December 23, 2007

VS. AGITPROP:

Smiley's model: John Bingham not only wrote fascinating spy novels -- he also inspired one of John Le Carre's singular characters (Sarah Weinman, December 23, 2007, LA Times)

Without Le Carré, current spymasters such as Robert Littell, Charles McCarry, Stella Rimington and Daniel Silva might not have careers. But Le Carré himself owes his career to a colleague of his own. When the author still toiled in intelligence circles under his real name, David Cornwell, his career overlapped for a time with that of John Bingham, Lord Clanmorris (1908-88).

During a 30-year career of undercover agenting and high-ranking bureaucracy, Bingham wrote 17 novels and a work of nonfiction, sometimes using the pen name Michael Ward. He may be best known, though, as an unwitting inspiration for the fictional composite that would become Smiley, the character who eventually made Le Carré a literary star.

As a result, perhaps, the relationship between Le Carré and Bingham soured. "As far as he was concerned, I was a literary defector who had dragged the good name of the Service through the mud," Le Carré wrote in a 2000 essay that accompanied last summer's reissue of three of Bingham's novels.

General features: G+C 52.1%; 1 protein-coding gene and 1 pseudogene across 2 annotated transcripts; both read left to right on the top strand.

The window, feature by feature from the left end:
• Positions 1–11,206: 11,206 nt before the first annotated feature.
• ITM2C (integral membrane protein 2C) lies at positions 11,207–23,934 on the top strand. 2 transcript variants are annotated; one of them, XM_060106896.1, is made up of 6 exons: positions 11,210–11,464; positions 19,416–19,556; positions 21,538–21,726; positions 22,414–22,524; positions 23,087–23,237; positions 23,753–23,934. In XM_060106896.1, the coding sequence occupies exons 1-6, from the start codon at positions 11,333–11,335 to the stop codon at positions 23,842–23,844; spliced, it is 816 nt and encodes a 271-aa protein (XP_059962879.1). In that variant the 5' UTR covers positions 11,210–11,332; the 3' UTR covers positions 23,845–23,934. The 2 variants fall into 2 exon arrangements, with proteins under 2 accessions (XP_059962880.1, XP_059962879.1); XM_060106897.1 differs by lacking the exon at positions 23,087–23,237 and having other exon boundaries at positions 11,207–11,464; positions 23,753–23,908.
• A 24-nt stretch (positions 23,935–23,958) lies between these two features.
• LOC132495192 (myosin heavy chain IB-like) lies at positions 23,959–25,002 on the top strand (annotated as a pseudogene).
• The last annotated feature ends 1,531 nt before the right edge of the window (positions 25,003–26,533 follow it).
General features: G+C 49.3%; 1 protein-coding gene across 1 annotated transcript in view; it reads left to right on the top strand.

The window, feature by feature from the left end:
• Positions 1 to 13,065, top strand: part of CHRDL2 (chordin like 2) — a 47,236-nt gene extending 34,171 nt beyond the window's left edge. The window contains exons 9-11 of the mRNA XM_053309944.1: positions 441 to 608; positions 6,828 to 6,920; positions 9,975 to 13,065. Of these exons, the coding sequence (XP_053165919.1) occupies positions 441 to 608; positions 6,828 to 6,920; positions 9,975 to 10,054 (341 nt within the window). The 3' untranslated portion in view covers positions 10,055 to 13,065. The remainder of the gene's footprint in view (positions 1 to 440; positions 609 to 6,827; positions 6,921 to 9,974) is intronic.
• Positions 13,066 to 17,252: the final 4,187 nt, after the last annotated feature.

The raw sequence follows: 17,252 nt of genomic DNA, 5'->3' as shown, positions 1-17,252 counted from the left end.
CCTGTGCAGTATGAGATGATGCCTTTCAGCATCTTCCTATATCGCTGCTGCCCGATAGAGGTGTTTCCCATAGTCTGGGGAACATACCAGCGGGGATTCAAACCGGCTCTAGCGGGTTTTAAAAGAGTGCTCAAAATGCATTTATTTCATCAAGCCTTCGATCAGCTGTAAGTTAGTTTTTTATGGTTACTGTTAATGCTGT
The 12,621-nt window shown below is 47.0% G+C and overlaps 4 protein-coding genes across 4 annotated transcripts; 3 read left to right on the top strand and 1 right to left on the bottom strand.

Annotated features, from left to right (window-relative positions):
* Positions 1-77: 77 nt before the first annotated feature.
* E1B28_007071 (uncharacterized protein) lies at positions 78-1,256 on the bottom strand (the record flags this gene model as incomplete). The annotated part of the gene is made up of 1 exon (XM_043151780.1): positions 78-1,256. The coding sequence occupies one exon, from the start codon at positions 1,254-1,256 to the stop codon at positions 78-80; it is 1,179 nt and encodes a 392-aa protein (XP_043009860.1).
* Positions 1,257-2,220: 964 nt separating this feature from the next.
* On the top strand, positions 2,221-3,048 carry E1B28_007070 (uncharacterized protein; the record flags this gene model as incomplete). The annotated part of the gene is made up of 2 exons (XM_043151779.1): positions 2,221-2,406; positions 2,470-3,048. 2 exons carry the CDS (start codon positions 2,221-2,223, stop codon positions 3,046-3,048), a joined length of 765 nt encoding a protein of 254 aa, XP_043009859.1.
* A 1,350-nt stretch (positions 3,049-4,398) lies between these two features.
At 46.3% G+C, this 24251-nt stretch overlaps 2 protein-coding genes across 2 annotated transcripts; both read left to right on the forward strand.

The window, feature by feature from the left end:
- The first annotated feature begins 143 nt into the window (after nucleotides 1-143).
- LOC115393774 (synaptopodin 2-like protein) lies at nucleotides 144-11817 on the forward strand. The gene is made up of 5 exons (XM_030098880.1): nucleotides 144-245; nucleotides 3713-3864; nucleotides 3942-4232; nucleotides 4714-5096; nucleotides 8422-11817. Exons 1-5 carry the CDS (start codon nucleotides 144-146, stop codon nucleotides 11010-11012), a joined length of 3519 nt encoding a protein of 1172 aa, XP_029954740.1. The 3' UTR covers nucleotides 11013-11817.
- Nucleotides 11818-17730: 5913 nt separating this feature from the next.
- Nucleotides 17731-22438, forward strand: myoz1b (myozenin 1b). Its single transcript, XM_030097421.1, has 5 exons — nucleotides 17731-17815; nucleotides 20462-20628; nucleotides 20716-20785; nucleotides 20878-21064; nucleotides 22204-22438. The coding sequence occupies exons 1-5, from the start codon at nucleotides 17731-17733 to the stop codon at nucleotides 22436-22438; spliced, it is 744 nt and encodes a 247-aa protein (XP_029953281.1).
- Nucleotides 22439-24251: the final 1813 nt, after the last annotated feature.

It may be tempting to view Bingham's first two novels -- "My Name Is Michael Sibley" (Simon & Schuster: 258 pp., $13 paper) and "Five Roundabouts of Heaven" (Simon & Schuster: 208 pp., $13 paper) -- as grotesque foreshadowings of the bitter end of his friendship with Le Carré, since both books mine the dark undercurrents of long-standing male relationships.


Who doesn't recognize that LeCarre defected to the enemy?

Posted by Orrin Judd at December 23, 2007 9:59 AM
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